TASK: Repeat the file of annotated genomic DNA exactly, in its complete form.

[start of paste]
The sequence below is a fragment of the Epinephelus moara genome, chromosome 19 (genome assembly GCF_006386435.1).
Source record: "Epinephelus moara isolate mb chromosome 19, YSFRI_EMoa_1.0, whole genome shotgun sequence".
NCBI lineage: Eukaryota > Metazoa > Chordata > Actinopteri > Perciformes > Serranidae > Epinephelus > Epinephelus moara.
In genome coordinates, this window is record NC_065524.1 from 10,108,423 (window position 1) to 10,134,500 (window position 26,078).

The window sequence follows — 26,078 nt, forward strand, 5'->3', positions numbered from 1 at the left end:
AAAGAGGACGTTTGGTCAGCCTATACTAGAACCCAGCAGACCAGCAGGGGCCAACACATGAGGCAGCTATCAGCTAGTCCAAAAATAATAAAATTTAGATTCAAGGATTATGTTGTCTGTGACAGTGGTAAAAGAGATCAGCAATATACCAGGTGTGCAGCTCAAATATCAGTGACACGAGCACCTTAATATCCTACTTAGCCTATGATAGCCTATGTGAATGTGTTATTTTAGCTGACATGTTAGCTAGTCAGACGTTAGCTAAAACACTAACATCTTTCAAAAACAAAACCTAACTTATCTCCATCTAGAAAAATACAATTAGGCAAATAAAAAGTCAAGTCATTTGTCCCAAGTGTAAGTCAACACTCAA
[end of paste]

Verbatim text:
The sequence below is a fragment of the Epinephelus moara genome, chromosome 19 (genome assembly GCF_006386435.1).
Source record: "Epinephelus moara isolate mb chromosome 19, YSFRI_EMoa_1.0, whole genome shotgun sequence".
NCBI lineage: Eukaryota > Metazoa > Chordata > Actinopteri > Perciformes > Serranidae > Epinephelus > Epinephelus moara.
In genome coordinates, this window is record NC_065524.1 from 10,108,423 (window position 1) to 10,134,500 (window position 26,078).

The window sequence follows — 26,078 nt, forward strand, 5'->3', positions numbered from 1 at the left end:
AAAGAGGACGTTTGGTCAGCCTATACTAGAACCCAGCAGACCAGCAGGGGCCAACACATGAGGCAGCTATCAGCTAGTCCAAAAATAATAAAATTTAGATTCAAGGATTATGTTGTCTGTGACAGTGGTAAAAGAGATCAGCAATATACCAGGTGTGCAGCTCAAATATCAGTGACACGAGCACCTTAATATCCTACTTAGCCTATGATAGCCTATGTGAATGTGTTATTTTAGCTGACATGTTAGCTAGTCAGACGTTAGCTAAAACACTAACATCTTTCAAAAACAAAACCTAACTTATCTCCATCTAGAAAAATACAATTAGGCAAATAAAAAGTCAAGTCATTTGTCCCAAGTGTAAGTCAACACTCAA